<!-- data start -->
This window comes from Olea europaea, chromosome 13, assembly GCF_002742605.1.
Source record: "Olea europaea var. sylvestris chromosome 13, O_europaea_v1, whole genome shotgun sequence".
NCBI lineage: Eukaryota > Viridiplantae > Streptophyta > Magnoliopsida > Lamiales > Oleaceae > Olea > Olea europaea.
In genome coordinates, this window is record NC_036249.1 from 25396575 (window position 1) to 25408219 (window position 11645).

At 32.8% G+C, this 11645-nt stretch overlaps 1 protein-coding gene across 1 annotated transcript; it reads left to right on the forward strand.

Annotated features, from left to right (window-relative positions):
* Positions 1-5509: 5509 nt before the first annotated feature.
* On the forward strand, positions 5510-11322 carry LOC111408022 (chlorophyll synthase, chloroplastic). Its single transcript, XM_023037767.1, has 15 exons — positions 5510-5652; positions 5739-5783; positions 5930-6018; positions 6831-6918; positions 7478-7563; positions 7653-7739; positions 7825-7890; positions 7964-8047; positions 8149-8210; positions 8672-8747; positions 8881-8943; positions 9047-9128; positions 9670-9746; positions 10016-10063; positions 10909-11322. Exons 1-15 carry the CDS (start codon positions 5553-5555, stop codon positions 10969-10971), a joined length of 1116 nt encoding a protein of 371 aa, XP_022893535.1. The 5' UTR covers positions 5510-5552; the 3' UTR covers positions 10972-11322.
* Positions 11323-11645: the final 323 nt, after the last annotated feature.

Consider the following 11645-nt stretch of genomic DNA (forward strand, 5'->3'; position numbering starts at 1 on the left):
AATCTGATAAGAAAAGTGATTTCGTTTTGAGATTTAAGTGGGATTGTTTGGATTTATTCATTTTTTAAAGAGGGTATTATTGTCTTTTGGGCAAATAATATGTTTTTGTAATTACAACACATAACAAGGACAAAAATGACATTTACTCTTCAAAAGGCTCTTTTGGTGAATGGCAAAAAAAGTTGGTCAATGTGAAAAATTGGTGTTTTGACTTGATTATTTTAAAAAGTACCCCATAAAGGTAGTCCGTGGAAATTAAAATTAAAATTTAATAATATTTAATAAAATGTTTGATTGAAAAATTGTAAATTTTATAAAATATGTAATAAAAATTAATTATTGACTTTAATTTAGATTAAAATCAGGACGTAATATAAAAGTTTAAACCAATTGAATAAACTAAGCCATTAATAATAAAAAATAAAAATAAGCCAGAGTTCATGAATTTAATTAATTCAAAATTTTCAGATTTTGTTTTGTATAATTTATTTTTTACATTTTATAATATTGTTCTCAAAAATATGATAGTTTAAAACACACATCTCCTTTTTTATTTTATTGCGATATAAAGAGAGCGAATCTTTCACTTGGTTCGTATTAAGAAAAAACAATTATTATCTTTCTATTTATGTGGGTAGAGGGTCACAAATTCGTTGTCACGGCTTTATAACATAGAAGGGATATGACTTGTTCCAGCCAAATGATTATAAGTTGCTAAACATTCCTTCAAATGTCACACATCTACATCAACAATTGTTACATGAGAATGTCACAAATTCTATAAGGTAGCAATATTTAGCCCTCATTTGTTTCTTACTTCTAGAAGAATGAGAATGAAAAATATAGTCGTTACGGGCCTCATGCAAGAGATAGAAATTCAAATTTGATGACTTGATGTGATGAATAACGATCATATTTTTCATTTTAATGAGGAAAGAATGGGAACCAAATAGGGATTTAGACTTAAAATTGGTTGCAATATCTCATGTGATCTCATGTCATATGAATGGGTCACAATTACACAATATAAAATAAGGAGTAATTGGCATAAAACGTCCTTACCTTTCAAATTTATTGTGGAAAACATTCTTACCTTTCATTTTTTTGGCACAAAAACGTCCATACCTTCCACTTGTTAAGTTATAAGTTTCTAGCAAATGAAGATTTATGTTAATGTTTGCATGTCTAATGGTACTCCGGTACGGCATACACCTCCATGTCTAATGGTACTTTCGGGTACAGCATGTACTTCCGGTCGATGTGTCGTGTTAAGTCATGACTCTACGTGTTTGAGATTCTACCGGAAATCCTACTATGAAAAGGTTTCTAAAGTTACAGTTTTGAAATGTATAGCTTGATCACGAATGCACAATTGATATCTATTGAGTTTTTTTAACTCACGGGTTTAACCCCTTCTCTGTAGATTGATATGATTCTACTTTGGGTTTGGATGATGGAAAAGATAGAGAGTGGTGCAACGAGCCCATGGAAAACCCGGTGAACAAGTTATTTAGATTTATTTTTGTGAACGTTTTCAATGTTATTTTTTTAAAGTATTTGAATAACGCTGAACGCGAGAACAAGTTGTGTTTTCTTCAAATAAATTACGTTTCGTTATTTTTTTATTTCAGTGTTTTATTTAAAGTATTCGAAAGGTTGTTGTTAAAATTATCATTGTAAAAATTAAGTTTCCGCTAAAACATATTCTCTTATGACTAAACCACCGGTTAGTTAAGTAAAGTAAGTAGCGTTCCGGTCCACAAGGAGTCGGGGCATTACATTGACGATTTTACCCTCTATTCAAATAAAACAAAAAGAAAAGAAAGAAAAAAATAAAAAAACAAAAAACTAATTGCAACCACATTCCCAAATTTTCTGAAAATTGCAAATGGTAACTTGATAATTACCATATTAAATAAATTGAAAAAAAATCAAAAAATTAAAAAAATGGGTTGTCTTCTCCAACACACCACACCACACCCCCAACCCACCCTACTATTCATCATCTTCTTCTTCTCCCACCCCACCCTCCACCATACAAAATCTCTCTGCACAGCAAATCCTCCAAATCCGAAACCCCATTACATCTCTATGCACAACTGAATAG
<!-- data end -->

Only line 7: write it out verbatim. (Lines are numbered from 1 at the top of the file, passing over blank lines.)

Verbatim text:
* Positions 1-5509: 5509 nt before the first annotated feature.